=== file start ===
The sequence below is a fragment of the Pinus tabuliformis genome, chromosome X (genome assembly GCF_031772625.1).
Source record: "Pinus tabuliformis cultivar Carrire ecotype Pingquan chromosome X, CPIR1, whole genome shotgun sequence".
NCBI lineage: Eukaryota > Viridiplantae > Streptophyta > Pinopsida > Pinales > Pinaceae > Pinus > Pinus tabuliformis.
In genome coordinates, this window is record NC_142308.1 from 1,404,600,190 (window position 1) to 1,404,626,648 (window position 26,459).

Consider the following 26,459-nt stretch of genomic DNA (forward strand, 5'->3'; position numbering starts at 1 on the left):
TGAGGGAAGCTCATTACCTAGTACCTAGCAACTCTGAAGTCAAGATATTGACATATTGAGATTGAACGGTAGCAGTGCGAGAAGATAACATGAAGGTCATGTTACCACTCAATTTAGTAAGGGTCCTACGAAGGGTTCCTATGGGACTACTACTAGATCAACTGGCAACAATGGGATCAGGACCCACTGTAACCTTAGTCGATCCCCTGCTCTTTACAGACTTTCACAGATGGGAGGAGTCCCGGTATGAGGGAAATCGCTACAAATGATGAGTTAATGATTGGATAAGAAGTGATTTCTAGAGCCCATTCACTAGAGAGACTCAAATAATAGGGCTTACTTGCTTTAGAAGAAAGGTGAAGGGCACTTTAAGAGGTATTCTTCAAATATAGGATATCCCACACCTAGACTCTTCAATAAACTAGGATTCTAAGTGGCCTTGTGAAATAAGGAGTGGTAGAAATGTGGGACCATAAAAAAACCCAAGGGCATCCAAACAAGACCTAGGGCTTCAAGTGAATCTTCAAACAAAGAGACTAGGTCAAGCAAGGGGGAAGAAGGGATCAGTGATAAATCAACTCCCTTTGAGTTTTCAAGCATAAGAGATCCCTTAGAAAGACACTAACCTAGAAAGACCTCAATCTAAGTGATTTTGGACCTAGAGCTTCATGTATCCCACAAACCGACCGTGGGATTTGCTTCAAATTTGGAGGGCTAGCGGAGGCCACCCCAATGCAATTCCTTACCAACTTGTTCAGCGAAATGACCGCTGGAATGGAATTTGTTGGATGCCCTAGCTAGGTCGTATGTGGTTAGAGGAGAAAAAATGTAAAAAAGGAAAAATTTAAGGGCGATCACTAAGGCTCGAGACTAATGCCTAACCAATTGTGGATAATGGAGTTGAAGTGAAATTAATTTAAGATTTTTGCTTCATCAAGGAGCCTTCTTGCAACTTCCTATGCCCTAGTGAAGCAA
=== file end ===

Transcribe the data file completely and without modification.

The sequence below is a fragment of the Pinus tabuliformis genome, chromosome X (genome assembly GCF_031772625.1).
Source record: "Pinus tabuliformis cultivar Carrire ecotype Pingquan chromosome X, CPIR1, whole genome shotgun sequence".
NCBI lineage: Eukaryota > Viridiplantae > Streptophyta > Pinopsida > Pinales > Pinaceae > Pinus > Pinus tabuliformis.
In genome coordinates, this window is record NC_142308.1 from 1,404,600,190 (window position 1) to 1,404,626,648 (window position 26,459).

Consider the following 26,459-nt stretch of genomic DNA (forward strand, 5'->3'; position numbering starts at 1 on the left):
TGAGGGAAGCTCATTACCTAGTACCTAGCAACTCTGAAGTCAAGATATTGACATATTGAGATTGAACGGTAGCAGTGCGAGAAGATAACATGAAGGTCATGTTACCACTCAATTTAGTAAGGGTCCTACGAAGGGTTCCTATGGGACTACTACTAGATCAACTGGCAACAATGGGATCAGGACCCACTGTAACCTTAGTCGATCCCCTGCTCTTTACAGACTTTCACAGATGGGAGGAGTCCCGGTATGAGGGAAATCGCTACAAATGATGAGTTAATGATTGGATAAGAAGTGATTTCTAGAGCCCATTCACTAGAGAGACTCAAATAATAGGGCTTACTTGCTTTAGAAGAAAGGTGAAGGGCACTTTAAGAGGTATTCTTCAAATATAGGATATCCCACACCTAGACTCTTCAATAAACTAGGATTCTAAGTGGCCTTGTGAAATAAGGAGTGGTAGAAATGTGGGACCATAAAAAAACCCAAGGGCATCCAAACAAGACCTAGGGCTTCAAGTGAATCTTCAAACAAAGAGACTAGGTCAAGCAAGGGGGAAGAAGGGATCAGTGATAAATCAACTCCCTTTGAGTTTTCAAGCATAAGAGATCCCTTAGAAAGACACTAACCTAGAAAGACCTCAATCTAAGTGATTTTGGACCTAGAGCTTCATGTATCCCACAAACCGACCGTGGGATTTGCTTCAAATTTGGAGGGCTAGCGGAGGCCACCCCAATGCAATTCCTTACCAACTTGTTCAGCGAAATGACCGCTGGAATGGAATTTGTTGGATGCCCTAGCTAGGTCGTATGTGGTTAGAGGAGAAAAAATGTAAAAAAGGAAAAATTTAAGGGCGATCACTAAGGCTCGAGACTAATGCCTAACCAATTGTGGATAATGGAGTTGAAGTGAAATTAATTTAAGATTTTTGCTTCATCAAGGAGCCTTCTTGCAACTTCCTATGCCCTAGTGAAGCAA